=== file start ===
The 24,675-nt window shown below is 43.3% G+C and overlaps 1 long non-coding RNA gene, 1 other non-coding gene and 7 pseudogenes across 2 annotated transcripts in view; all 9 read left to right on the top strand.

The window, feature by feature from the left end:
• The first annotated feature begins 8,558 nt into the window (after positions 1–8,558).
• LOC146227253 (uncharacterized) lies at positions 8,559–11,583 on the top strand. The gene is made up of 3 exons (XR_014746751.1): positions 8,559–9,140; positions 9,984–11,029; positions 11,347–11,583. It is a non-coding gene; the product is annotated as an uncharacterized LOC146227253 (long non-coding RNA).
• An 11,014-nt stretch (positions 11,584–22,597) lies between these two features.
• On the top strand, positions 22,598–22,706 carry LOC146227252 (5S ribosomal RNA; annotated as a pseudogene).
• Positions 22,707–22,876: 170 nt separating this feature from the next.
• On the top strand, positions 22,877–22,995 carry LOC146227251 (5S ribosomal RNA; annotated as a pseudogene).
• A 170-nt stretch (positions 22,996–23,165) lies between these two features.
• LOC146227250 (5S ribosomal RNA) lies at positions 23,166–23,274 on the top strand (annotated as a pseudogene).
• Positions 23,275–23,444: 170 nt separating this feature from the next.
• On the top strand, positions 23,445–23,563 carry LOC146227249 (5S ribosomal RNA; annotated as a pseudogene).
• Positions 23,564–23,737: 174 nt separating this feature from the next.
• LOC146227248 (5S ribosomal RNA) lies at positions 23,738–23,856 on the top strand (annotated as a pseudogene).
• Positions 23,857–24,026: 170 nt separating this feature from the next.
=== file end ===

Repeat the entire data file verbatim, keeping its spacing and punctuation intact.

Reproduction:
The 24,675-nt window shown below is 43.3% G+C and overlaps 1 long non-coding RNA gene, 1 other non-coding gene and 7 pseudogenes across 2 annotated transcripts in view; all 9 read left to right on the top strand.

The window, feature by feature from the left end:
• The first annotated feature begins 8,558 nt into the window (after positions 1–8,558).
• LOC146227253 (uncharacterized) lies at positions 8,559–11,583 on the top strand. The gene is made up of 3 exons (XR_014746751.1): positions 8,559–9,140; positions 9,984–11,029; positions 11,347–11,583. It is a non-coding gene; the product is annotated as an uncharacterized LOC146227253 (long non-coding RNA).
• An 11,014-nt stretch (positions 11,584–22,597) lies between these two features.
• On the top strand, positions 22,598–22,706 carry LOC146227252 (5S ribosomal RNA; annotated as a pseudogene).
• Positions 22,707–22,876: 170 nt separating this feature from the next.
• On the top strand, positions 22,877–22,995 carry LOC146227251 (5S ribosomal RNA; annotated as a pseudogene).
• A 170-nt stretch (positions 22,996–23,165) lies between these two features.
• LOC146227250 (5S ribosomal RNA) lies at positions 23,166–23,274 on the top strand (annotated as a pseudogene).
• Positions 23,275–23,444: 170 nt separating this feature from the next.
• On the top strand, positions 23,445–23,563 carry LOC146227249 (5S ribosomal RNA; annotated as a pseudogene).
• Positions 23,564–23,737: 174 nt separating this feature from the next.
• LOC146227248 (5S ribosomal RNA) lies at positions 23,738–23,856 on the top strand (annotated as a pseudogene).
• Positions 23,857–24,026: 170 nt separating this feature from the next.